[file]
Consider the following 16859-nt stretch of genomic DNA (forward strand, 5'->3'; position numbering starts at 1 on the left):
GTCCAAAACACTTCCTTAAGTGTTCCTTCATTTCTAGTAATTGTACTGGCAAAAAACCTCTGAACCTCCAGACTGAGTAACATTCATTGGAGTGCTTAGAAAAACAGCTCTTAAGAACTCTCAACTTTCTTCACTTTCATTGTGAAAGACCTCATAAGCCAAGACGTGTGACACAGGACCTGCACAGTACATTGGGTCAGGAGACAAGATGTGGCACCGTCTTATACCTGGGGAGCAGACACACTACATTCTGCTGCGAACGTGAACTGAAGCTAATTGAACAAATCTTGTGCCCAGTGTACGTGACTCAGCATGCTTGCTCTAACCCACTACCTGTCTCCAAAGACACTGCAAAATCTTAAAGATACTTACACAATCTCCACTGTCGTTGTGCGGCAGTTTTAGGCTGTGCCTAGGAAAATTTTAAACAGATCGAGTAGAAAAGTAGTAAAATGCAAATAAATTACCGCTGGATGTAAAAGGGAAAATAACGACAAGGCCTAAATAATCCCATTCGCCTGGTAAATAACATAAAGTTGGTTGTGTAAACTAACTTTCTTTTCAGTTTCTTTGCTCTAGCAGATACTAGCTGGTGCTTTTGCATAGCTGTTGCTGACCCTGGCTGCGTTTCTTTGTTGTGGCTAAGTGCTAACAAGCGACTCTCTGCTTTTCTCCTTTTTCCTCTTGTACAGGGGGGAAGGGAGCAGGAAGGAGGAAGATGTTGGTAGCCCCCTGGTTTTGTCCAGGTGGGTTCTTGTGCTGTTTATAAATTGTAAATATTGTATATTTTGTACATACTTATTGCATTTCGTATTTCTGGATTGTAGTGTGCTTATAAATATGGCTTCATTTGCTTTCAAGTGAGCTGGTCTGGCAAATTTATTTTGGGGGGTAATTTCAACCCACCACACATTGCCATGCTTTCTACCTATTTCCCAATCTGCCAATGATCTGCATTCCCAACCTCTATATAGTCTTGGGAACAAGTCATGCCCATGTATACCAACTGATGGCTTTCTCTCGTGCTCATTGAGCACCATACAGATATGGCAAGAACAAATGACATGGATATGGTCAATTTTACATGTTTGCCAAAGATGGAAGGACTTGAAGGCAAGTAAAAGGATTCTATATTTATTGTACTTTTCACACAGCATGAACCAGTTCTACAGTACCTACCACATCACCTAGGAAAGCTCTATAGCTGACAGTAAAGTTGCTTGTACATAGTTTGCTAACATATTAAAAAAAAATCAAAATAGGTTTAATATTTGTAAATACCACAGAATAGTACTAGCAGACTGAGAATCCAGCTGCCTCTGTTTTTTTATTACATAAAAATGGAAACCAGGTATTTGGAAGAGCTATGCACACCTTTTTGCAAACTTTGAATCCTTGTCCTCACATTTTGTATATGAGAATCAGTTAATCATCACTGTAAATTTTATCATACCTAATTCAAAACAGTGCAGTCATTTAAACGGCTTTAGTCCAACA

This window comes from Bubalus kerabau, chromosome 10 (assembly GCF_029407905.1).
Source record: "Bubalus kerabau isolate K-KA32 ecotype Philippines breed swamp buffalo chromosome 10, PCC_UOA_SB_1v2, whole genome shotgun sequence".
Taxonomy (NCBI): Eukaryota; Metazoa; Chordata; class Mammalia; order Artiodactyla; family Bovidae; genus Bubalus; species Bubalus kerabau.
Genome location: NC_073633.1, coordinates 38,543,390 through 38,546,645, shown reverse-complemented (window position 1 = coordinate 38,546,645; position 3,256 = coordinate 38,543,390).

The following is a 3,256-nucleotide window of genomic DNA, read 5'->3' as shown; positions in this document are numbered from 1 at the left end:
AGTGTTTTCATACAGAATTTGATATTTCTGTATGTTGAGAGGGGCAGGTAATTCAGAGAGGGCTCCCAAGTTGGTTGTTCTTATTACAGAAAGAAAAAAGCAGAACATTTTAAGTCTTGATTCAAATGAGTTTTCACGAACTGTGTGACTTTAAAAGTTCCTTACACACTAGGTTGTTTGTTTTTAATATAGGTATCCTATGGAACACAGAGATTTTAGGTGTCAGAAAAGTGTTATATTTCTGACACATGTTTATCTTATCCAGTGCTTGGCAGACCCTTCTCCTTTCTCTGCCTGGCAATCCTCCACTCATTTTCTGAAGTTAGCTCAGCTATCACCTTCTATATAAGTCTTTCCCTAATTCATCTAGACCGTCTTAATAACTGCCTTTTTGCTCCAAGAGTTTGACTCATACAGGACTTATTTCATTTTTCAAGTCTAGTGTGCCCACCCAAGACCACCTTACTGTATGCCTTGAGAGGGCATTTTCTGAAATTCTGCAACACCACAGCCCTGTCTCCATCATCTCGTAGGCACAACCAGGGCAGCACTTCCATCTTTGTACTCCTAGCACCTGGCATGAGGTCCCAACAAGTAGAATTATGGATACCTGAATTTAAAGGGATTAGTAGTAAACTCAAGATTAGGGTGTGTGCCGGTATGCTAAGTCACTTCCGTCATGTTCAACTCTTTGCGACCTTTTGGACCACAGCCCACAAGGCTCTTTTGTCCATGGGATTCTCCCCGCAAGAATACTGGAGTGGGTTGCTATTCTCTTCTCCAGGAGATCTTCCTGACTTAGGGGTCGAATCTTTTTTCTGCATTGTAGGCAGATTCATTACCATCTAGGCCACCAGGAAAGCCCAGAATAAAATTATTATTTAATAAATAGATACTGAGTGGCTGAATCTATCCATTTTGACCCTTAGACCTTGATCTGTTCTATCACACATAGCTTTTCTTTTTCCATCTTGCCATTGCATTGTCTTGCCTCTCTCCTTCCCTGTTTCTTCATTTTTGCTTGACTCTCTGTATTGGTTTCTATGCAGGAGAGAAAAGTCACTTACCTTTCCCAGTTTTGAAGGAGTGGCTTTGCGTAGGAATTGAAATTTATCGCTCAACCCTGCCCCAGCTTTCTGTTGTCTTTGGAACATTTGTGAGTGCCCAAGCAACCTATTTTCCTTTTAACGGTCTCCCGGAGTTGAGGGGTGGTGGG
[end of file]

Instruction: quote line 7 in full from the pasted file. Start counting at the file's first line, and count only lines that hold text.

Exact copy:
The following is a 3,256-nucleotide window of genomic DNA, read 5'->3' as shown; positions in this document are numbered from 1 at the left end: